It’s been a few decades since we were introduced to some iconic yet doubtful products of the modern accelerated lifestyle, including ‘fast food’ and ‘fast cars’ (not to mention a pure disaster of ‘fast loans’, of course). Then, some evil geniuses of IT made things even worse: they released a new plague - fast Internet connection! It’s free, unlimited and gets you literally everywhere: on a bus stop, on a roadway, in your favourite coffee shop, in a park, hospital, school, library, restroom… and it’s ready to
eat your brain hit you with the information anxiety syndrome making your life even more turbulent and hectic.
Seriously though, the rapid technological progress just gives us another bunch of powerful tools to be used for either good or evil - you choose. So called infoxication, infobesity or information overload is the dark side of staying online 24/7: your devices might be beeping, ringing, and vibrating all at the same time, many times a day, all day long - email notifications, social media updates, breaking news, working and personal messages keep coming nonstop (by the way, only 13% of US residents prefer to stay offline). Our mind struggles to absorb such a massive amount of information but fails somewhere in the middle of it: you’re getting tired, while switching between different sources/tabs/devices, and trying to process the abundance of information that pretends to be important or useful (in fact, it is not), and thus it becomes even harder for you to concentrate and differentiate what is really essential from unimportant or disturbing stuff.
Irritation, disturbance, poor concentration, inability to make an informed decision - those are the main symptoms of 'information fatigue syndrome' and the cost of being constantly exposed to too much information. We may find it similar to the classic multitasking issue: heavy multitaskers can suffer a poor productivity, hurry sickness and decreased cognitive ability. Managing several tasks at a time (e.g. scrolling down through a piece of content along with checking emails/messages on your phone) will definitely do no good to your learning capacity.
It is not only the Web that causes infoxication - TV channels, radio stations, and outdoor advertising generate tons of informational noise. According to Daniel Levitin, a psychology professor at McGill University, ‘infobesity’ symptoms can simply occur because of a growing variety of brand choices in our grocery stores today - there are almost 5 times more products on the shelves comparing to 1970s.
Information hygiene - how can it help?
One of the main infobesity reasons is information pollution and evolving from it ‘multi-tasking’ (or heavily fragmented/mixed learning activity) leading to multiple distractions or context switching, which can quickly exhaust your brain, paralyze your movement towards important goals, and negatively affect your decision-making process.
You can cope with the information pollution/overload problem by applying a few simple rules in your daily life. It’s hardly possible to solve it radically (unless you're ready to live in a high-mountain monastery), but you can adhere to an information hygiene policy that would allow you to manage the incoming flow of information efficiently, and thus win extra time for self-development or spending it with your family and friends.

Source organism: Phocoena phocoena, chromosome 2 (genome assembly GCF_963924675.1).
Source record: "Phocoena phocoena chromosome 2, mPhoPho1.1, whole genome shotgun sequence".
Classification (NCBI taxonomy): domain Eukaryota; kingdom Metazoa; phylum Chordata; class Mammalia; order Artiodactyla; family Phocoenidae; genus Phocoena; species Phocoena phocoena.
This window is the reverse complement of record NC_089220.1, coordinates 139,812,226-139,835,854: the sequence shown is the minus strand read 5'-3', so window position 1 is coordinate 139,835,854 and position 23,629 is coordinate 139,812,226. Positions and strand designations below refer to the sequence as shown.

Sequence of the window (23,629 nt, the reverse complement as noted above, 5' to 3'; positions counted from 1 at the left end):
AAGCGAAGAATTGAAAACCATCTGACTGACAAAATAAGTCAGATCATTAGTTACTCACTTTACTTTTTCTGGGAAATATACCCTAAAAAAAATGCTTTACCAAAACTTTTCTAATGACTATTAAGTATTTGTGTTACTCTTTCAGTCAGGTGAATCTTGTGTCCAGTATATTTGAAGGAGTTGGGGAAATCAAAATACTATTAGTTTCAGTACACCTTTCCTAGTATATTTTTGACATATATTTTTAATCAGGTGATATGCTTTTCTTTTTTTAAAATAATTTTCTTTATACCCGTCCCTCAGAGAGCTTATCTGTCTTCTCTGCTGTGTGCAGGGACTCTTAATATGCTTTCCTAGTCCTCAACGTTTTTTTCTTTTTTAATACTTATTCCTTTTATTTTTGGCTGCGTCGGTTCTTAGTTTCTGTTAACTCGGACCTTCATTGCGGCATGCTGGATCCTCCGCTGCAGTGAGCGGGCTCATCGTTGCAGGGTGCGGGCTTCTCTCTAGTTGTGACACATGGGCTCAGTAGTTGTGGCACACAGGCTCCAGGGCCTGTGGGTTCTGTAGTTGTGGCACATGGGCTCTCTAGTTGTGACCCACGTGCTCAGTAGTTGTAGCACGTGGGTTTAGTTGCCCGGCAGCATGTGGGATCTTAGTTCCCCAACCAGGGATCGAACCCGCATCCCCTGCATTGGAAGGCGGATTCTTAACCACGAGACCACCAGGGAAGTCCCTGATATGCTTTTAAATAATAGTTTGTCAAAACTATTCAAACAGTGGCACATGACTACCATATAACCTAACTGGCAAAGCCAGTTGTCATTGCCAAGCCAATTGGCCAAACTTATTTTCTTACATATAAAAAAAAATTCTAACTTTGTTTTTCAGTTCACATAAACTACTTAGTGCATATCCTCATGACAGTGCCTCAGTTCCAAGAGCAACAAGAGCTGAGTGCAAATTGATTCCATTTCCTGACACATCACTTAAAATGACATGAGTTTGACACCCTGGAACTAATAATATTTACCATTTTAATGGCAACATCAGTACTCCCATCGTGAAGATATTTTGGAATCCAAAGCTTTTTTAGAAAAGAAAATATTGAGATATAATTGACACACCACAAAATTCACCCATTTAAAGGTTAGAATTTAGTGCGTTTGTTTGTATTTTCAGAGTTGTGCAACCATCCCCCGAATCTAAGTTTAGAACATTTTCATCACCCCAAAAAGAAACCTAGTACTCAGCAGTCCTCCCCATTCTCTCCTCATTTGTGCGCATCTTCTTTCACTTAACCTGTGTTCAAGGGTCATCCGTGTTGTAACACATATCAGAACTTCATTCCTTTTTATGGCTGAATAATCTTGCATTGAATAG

5 healthy habits of information hygiene
1) Identify what info really matters to you in terms of personal and professional life, and get rid of everything excessive.
We may find ourselves subscribed to dozens of news outlets which can daily flood us with a real tsunami of pushy yet useless content. Analyze your subscriptions (both RSS and social media) and find out which of them provide you with a duplicated, reused, or very similar content. You'll be surprised how easily you can cut off most of them and lose nothing at all.
Withdraw news sources which are less original or profound (including those that are full of clickbait stuff); and yes, they may post useful info sometimes, but you shouldn’t make your way through their conventional junk before finding a hypothetical ‘diamond’ among it. Unfollow them and set yourself free!
2) Schedule a particular time to check the news or email inbox. Follow your schedule and never go beyond: for example, you may spend an hour once a day (plus 10 minutes every next hour if necessary), to keep abreast of the situation. You must know that a frequent urge to check emails/messages is a symptom of infoxication, so you need to overcome it.
3) Prioritize your information. There are always more/less important things in our life: define what's important to you at the moment, and get to that type of content first (you know, first things first). Otherwise, you might become ‘content fried’ - your attention and thoughts will begin to wander badly, instead of focusing on what is at hand.
4) Ignore unnecessary information (learn to say ‘NO’). First of all, take some ‘days off’ during your week, when you minimize the time you spend online. For example, on weekends you may simply read NO news or business correspondence, postpone sending all non-urgent messages, avoid web-surfing, but you’d better focus on relaxation and having good time with your family or friends.
5) Organize your newsfeed and other information channels. It’s always a very individual strategy, but you need to organize the incoming flow of information in a way that would let you check the essential matters at the first place (and remove all possible distractions), depending on your professional and personal situation.
Feedreader Online users can categorize the feeds, and switch between these categories according to their relevance. Also, you can translate your social media updates into RSS, and then receive them in Feedreader Online, so that to minimize influence of social newsfeed algorithms.